Don’t Waste Your Gifts

“If your gift is service, devote yourself to serving. If your gift is teaching, devote yourself to teaching.If your gift is encouragement, devote yourself to encouraging. The one giving should do it with no strings attached. The leader should lead with passion. The one showing mercy should be cheerful.”  (Romans 12:7-8)

Have you ever noticed others around you taking the credit for something you created, an idea you shared with them or advice you gave? If you’re a creative, productive person seeking to make a difference in the world around you, I would expect that you have experienced this more than your fair share of times.

Some may ask if they should make others aware of their situation and I would suggest that it is rarely worth the time spent even contemplating it.

We’re all given gifts and talents to share with the world and specifically, those around us who can benefit from our help the most. We’re called not to expect any type of reward or acknowledgement for sharing our gifts because that’s exactly what we were created to do – share.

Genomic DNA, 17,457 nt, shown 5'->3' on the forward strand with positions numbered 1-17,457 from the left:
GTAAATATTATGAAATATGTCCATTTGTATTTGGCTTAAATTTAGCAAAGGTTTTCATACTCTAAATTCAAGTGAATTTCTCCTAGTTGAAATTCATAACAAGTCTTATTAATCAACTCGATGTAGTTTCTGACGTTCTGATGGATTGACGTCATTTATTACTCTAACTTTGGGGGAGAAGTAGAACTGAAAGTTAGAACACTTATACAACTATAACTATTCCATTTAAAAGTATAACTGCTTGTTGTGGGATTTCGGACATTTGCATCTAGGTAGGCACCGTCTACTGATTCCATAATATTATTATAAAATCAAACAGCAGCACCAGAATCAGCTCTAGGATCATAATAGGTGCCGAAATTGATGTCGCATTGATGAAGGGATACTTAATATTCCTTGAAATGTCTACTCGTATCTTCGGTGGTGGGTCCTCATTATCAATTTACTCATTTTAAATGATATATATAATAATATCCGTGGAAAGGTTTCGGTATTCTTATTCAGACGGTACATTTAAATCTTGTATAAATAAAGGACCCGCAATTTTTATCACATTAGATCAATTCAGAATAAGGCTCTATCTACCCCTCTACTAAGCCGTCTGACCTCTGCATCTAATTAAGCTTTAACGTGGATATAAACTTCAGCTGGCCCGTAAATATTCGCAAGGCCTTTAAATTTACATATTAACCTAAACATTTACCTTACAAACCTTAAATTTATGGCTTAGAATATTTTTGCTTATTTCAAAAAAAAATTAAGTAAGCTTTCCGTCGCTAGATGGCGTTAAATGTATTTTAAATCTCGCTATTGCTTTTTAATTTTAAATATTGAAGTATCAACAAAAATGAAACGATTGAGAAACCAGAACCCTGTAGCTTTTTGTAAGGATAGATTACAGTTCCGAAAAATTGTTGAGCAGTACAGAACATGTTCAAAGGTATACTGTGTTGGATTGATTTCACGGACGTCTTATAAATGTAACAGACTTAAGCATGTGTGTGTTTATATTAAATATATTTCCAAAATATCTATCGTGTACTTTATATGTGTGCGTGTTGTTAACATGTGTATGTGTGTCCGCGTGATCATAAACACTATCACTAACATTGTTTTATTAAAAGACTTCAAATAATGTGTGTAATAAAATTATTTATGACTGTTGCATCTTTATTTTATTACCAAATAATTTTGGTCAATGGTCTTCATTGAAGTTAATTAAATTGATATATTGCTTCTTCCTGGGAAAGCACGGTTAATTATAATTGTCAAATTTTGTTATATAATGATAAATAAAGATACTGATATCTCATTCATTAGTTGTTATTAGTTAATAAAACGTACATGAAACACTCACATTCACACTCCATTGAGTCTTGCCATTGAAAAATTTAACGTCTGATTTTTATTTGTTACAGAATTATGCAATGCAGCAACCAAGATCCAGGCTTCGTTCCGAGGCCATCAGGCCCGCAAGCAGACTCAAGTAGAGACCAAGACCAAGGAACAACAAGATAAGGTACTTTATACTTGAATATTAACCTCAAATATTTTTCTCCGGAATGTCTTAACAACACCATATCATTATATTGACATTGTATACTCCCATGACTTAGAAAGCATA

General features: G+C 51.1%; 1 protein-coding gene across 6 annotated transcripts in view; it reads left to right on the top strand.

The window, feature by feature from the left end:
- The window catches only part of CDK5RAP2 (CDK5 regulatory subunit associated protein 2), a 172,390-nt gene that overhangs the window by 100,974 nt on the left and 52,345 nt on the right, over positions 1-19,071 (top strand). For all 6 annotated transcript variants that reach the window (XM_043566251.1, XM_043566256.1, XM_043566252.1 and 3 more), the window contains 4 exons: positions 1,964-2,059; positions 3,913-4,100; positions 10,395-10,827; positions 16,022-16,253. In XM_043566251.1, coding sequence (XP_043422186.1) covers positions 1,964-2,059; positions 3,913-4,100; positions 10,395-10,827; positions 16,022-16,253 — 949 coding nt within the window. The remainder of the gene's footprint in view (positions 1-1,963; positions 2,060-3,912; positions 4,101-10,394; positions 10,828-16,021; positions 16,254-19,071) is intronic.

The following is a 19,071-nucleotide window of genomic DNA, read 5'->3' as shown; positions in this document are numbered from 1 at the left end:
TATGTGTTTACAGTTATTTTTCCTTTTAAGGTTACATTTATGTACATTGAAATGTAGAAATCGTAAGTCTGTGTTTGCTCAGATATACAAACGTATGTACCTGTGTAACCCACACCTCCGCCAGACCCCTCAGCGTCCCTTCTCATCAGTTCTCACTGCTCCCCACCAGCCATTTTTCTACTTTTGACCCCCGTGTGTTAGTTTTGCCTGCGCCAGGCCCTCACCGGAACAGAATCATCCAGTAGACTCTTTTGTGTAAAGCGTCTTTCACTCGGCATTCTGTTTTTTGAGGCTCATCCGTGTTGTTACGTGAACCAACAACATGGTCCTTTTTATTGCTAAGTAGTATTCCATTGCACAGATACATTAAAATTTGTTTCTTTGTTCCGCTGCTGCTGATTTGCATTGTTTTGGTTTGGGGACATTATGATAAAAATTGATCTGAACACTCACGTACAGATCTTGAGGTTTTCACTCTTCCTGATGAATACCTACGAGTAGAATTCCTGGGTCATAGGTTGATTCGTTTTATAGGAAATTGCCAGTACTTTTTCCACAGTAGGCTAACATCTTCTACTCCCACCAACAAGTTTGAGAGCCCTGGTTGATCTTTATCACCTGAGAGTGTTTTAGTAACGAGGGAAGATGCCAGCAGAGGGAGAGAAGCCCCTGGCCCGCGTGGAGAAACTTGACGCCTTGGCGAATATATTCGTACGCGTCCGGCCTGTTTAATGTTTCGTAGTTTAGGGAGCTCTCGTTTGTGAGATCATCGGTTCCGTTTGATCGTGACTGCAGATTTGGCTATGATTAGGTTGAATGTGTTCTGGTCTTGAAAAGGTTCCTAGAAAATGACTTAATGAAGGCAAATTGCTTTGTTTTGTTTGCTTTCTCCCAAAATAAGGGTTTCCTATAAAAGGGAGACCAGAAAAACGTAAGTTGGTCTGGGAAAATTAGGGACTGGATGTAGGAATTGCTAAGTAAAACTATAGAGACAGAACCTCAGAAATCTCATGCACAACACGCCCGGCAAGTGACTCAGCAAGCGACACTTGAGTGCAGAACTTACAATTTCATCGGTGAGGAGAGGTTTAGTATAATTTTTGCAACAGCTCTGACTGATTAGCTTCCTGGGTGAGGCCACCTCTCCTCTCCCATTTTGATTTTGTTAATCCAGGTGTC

The minute we start expecting something in return for doing the right thing is also the moment our gift can be changed or taken from us. Gifts and talents are to be used for His glory, not ours.

If we allow our egos to get in the way of His plan for our lives, we’re just wasting our gifts and denying someone else an amazing blessing.

God will always bless you in more ways than you can ever imagine when you listen to His voice instead of your own. Use your gifts wisely and share them freely.

 

 

What Will Be Your Legacy?

He was known as Preacher. I was simply Ms. Catherine.

He had been battling cancer for many years and although no one wanted to admit it, deep down we knew he was losing.

I was busy putting the final touches on our new Welcome Center for the children’s area as he walked up the hallway toward my office. With each footstep, he slowly shared these words with me,

“The heights by great men reached and kept were not attained by sudden flight, but they, while their companions slept, were toiling upward in the night.”